It is almost as if there used to be an unspoken, institutional refusal to acknowledge the beauty and validity of Native-American Art. To admit the culture or peoples you are discriminating against (or unfortunately, slaughtering) is capable of creating art which reaches or exceeds the contributions of one's own dominant culture is somehow inconvenient. Thus Indigenous Antique Native American Art has for the most part (in the relatively short history of European culture in the Americas) been traditionally relegated as "artifact" rather then art. Somehow, it is easier to explain away the treatment of a culture if you dismiss or avoid their contributions of an artistic or spiritual nature. This has certainly changed over the last few decades, as splendid and exceptional examples have finally been placed in spotlights before the "correct" people and presented as the art it is rather than storing the objects in the back room of the Natural History Museum.
That there is moral, ethical and often legal baggage in collecting (and owning) Native American art is undeniable. It is a rather splendid irony that some of the most beautiful examples ARE baggage! The Parfleche. Although produced by the thousands by virtually every tribe within reach or trade of Buffalo skin, the word is not recognized by my spell checker. Parfleche, basically French for "against arrows" is applied to hard, durable cases and objects of dried hide as they could do just that. Deflect the tip of an arrow. The Indian backpack, saddle bags or suitcase otherwise known as Parfleche is itself a wonderful functional adaptation, but each tribe also imbued them with colorful patterns which appear similar, but as with all art forms, as one becomes familiar it is easy to discern between motifs and tribes. Collectors of American Indian Art may know about beaded objects, woven objects and pottery...but painting was involved as well! Painted Drums, Shields and Parfleche are, I believe, the best kept secret in American Art.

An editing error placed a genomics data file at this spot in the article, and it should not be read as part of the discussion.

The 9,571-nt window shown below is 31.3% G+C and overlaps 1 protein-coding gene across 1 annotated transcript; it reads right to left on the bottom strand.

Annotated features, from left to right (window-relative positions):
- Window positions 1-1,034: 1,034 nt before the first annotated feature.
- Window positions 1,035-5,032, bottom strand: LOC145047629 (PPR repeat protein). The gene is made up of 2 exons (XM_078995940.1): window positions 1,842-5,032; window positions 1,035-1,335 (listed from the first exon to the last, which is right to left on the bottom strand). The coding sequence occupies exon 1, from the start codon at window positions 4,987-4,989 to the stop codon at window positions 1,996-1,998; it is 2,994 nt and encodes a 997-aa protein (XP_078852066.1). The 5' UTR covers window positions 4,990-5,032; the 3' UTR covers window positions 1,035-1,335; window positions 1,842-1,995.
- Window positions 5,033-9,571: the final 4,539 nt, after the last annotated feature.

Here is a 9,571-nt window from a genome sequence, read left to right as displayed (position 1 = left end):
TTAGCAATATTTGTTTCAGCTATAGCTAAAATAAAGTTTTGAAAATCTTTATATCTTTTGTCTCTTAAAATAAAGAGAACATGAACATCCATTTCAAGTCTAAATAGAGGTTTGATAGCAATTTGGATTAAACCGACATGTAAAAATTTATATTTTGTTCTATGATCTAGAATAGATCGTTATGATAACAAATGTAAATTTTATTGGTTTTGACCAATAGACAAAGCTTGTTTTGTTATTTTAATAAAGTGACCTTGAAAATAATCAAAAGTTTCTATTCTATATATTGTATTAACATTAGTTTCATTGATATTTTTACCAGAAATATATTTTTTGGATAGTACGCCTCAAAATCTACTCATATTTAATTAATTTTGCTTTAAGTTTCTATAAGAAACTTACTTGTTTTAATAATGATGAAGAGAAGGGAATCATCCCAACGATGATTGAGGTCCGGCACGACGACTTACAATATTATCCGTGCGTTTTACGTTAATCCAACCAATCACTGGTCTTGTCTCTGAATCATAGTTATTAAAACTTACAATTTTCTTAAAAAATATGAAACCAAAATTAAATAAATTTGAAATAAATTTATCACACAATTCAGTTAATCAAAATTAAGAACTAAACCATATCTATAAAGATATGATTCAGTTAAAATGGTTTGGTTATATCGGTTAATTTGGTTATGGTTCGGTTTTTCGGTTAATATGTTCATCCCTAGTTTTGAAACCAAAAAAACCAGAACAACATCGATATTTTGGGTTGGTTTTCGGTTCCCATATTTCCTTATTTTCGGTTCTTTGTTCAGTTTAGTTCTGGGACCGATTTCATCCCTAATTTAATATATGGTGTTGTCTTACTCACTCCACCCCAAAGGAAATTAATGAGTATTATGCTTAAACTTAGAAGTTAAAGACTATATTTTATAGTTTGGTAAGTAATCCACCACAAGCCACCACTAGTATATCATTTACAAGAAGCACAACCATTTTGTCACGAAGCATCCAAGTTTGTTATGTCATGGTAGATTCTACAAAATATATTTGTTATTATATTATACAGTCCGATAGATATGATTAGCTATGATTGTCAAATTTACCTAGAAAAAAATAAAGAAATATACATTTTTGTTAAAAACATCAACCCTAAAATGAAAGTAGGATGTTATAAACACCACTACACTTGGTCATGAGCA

Among collectors, of which there are not too many, I suppose Plains tribe examples are most common. Other groups, Plateau even Southwestern, produced the Parfleche as well. The technique was the same...stretch it out, stake the ends to let it dry and fold the object like a giant wet burrito into a rectangle. It will stiffen hard as rock. Then decorated with vegetal dye, maybe some urine, (yep...just like Andres Serrano) or pigment with family, tribal or spiritual design. Each roughly two foot long case would hold family items, documents, clothing, even food as it was carried on horses, lashed to packs and hung in tents. Early Native American painted objects are rare, but exceptionally beautiful. The FIRST ABSTRACT ART produced within these shores, they belong not in museums of relics or artifacts, but exhibited as fine art alongside the art of European cultures.
To my knowledge, the Parfleche has never been presented in a major exhibition on the East coast, although they turn up in antique shows and isolated pieces are occasionally seen in folk art gallery shows. Santa Fe galleries and institutions exhibit them more frequently. The National Museum of the American Indian in New York owns splendid pieces but I don't think more than one or two are shown at any given time. They look like Mondrian, but they are much, much older and far less "valuable" though no less important.
The "best" are Buffalo, old and pre-reservation era. Later examples were produced for trade (and tourist trade) from cowhide. Reproductions, recent examples and even some made to deceive exist. Smaller items such as medicine bags were also produced, these often were stitched rather than lashed and have bayeta trade cloth "selvedge" sewn on the edges with sinew. Authentic matched pairs are particularly desirable and though "price is in the presentation" it is not to difficult to find splendid pieces on the market.
The major work and exhibition of Parfleche remains the 1994 book by Gaylord Torrence. The American Indian Parfleche: A tradition of Abstract Painting broke ground when it was published, and remains one of the most beautiful books on art ever produced.